Validation, etc.

From: David Mertz <voting-project_at_gnosis_dot_cx>
Date: Sat Aug 09 2003 - 13:10:25 CDT

Couple addenda to my response to Matt, now that I looked at Anand's
note more closely.

|6. Expertise: Last but not the least, there are developers
| with wxPython/wxWindows experience in our group. I myself

I think this is an important thing. IMO, several other GUI libraries
would be fine also... but using what the current developers are
comfortable with is likely to produce the most reliable code the most
quickly. Libraries have learning curve, and quite a few of them are

|We also decided that the GUI layout should be based on XML data,
|which would make the layout extremely flexible. The application
|will read the XML upon starting up and layout the GUI elements.

The example I just posted only demonstrated the candiate/election
information in XML. But I agree that the layout should also be encoded
in a (separate) XML file. In both cases, I believe gnosis.xml.objectify
is a very easy way to get at the underlying data, and utilize it in a
natural way within Python code.

|XML parsers were mentioned in the discussion. I suggested PyXML
|and Matt suggested the gnosis.objectify module written by David.
|We need to arrive at a decision here looking at the nuances of each.
|It is clear that we need a validating parser

Basically, there aren't a lot of validating options in Python. I guess
there is xmlproc (pure Python, and not very maintained), and there is
PyRXP. For PyRXP, you need to build the underlying RXP library.
Neither PyXML's SAX/DOM nor gnosis.xml.objectify validates (mine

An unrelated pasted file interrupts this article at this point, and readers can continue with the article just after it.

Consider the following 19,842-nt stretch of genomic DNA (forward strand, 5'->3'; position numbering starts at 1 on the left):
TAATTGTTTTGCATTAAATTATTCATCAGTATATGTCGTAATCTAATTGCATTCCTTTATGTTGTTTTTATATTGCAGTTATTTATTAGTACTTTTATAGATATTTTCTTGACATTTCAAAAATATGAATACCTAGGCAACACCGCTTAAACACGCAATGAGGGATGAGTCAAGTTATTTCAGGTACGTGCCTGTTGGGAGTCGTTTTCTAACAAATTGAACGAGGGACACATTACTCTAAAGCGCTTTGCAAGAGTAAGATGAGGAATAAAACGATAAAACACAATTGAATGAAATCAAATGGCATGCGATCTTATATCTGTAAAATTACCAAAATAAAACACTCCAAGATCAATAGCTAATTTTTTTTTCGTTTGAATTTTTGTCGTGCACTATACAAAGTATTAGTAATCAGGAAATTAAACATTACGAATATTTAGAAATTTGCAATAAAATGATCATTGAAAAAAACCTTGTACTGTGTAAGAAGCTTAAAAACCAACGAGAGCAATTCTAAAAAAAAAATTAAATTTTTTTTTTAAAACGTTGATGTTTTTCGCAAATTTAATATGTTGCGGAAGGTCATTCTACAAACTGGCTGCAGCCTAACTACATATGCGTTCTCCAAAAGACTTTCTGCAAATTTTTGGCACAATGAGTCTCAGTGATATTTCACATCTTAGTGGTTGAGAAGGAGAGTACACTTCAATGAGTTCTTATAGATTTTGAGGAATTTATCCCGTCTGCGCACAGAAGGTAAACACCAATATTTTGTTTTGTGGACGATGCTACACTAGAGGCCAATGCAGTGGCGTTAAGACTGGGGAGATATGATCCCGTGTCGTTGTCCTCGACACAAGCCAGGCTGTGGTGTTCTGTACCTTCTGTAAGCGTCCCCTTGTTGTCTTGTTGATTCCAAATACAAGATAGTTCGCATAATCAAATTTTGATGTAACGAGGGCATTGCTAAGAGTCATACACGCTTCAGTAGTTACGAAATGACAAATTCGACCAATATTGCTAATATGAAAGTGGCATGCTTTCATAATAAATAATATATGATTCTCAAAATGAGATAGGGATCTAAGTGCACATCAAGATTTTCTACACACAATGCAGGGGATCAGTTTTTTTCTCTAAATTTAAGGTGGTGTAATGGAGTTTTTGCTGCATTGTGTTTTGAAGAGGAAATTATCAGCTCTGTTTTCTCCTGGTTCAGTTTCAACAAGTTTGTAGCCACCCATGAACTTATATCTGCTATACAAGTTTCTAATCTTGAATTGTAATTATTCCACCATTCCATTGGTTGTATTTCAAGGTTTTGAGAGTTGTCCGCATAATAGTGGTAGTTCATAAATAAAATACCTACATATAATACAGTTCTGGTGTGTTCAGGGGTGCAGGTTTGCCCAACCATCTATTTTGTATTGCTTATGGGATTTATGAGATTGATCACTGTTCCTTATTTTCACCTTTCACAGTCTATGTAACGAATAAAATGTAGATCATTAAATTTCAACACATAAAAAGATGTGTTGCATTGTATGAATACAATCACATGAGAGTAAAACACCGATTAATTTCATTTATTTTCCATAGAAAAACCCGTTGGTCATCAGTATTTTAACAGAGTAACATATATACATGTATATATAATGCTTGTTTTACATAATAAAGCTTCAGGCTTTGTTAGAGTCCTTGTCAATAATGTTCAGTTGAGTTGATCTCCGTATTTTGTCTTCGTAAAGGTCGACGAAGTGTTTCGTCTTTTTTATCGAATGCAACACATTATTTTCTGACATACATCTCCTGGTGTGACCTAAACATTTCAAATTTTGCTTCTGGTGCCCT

utilizes expat under the covers).

That said, I've been considering adding a PyRXP parser to
gnosis.xml.objectify. Currently you have a choice of using DOM or expat
internally (the latter much faster, but without fallback access to DOM
methods... which I find increasingly less important). If I were to add
a validating PyRXP parser to the mix, you would simply alter the call
to, e.g.:

    ballot = make_instance('ballot.xml',parser="RXP")

I would commit to creating that enhancement if Matt and Anand want to go
with gnosis.xml.objectify. During development, however, I expect there
will be a bit of flux in the DTD and ballot test cases. So my thought
is that you probably DO NOT want to validate from the very start anyway.
Or at the least, you want to be able to turn off validation for test

So I'd propose using gnosis.xml.objectify now, and utilizing an
independent validator during testing (i.e. it need not even be a Python
tool, just something to run at the command line). Before we deliver the
demo, we can make a one line change to enforce validation during the
actual on-screen ballot generation.

Yours, David...

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Received on Sun Aug 31 23:17:04 2003

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